From Facebook on October 4, 2013:  “Jurassic Park was the first adult novel I ever read back in 5th grade, it was the only book we had in Basic Training when another Soldier snuck it in to the barracks and we passed it around in the evenings to cure boredom, and it’s generally one of my favorite books. I’ve been wanting to read it again just for kicks but couldn’t find a copy around here. I randomly stumbled across http://www.BooksForSoldiers.com the other day and submitted a request for Jurassic Park in paperback, not thinking anymore about it. That was about two weeks ago. Yesterday, a small care package arrived from the Friends of the Hickory Corner Library (East Windsor, NJ) with the book, along with a personal letter thanking me for my service. In reality, I’m the one who should be thanking the person who took the time to acquire, package, and send a book to someone they’ve never even met. A random act of kindness that really made my day. So while the jackasses in Washington fight like children and play games with many Americans’ livelihoods, it’s nice to be reminded that there are still good and decent people in this world that just try to make someone else’s day just a little bit brighter.”

As you can tell, I was a bit surprised and even more flattered by the fact that someone I had never met took the time to do something of this nature for me.  Obviously I understand that this is what the organization does, but that fact did not make it any less of a breath of fresh air.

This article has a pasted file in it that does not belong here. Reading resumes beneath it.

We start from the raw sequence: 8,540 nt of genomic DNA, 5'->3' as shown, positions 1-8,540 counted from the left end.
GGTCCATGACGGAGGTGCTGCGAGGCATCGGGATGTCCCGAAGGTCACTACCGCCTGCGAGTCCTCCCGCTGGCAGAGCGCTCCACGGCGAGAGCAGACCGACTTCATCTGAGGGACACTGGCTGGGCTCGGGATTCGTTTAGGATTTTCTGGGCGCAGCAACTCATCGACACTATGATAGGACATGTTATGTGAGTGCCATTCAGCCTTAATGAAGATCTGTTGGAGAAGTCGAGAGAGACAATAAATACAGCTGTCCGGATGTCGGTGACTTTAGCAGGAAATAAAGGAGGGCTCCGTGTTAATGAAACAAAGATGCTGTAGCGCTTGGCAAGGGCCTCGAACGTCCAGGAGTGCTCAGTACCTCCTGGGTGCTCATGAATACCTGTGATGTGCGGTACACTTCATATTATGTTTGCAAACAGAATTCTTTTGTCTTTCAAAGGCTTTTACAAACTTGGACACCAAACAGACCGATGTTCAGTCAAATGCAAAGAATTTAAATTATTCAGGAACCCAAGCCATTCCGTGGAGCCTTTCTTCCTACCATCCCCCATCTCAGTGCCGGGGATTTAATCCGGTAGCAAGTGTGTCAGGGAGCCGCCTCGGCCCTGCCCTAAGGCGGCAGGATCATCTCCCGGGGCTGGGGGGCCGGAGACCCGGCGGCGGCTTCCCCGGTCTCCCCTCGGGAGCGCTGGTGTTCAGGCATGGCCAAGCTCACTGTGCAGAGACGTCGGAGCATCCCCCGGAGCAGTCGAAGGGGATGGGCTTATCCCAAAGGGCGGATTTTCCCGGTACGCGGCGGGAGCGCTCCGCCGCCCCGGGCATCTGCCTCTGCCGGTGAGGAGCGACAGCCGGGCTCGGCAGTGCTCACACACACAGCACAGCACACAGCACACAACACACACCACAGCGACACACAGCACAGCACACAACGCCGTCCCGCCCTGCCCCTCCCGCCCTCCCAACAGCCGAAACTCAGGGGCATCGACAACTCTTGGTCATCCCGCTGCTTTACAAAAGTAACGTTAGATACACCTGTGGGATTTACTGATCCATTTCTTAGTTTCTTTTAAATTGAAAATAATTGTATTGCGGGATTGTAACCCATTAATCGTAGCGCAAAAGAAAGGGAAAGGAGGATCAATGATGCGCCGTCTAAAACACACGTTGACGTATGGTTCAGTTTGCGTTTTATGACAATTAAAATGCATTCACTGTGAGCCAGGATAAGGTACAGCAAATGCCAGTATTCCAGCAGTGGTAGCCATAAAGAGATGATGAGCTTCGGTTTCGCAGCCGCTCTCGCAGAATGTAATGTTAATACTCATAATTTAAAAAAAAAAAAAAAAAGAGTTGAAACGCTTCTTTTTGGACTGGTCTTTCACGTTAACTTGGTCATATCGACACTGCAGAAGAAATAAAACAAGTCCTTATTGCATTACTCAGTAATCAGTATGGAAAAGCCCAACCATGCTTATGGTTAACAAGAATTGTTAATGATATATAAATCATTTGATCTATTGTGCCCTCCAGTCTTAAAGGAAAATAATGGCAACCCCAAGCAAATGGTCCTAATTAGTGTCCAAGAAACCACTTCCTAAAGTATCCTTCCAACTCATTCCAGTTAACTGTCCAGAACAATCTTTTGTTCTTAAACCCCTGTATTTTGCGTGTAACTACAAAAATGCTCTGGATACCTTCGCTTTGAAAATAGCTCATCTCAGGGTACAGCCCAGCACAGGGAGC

I had seen a number of similar support groups online for deployed service members to that point, but a combination of the skepticism of the legitimacy of any potentially random website, the apprehension of divulging complete personal information to a web form, or just a general feeling of a lack of claim to any “freebies” because I was not deployed to Iraq or Afghanistan had all previously led me to dismiss any such organizations.  And wrongfully so.

After the success with Books For Soldiers I decided to submit my information to a wide array of groups, having a little fun with the process around the holidays, and I was not disappointed.  Since October, I have heard back from a number of charitable organizations, each of which sent more than one care package, including Bunkers In Baghdad, Operation Support Our Troops – America, and Treat The Troops, as well as companies such as Zippo, the Cincinnati Reds, and WWE, all of which sent free merchandise to pass out to my guys at Christmas.

And then I heard back from the Cincinnati Bengals, who sent the following: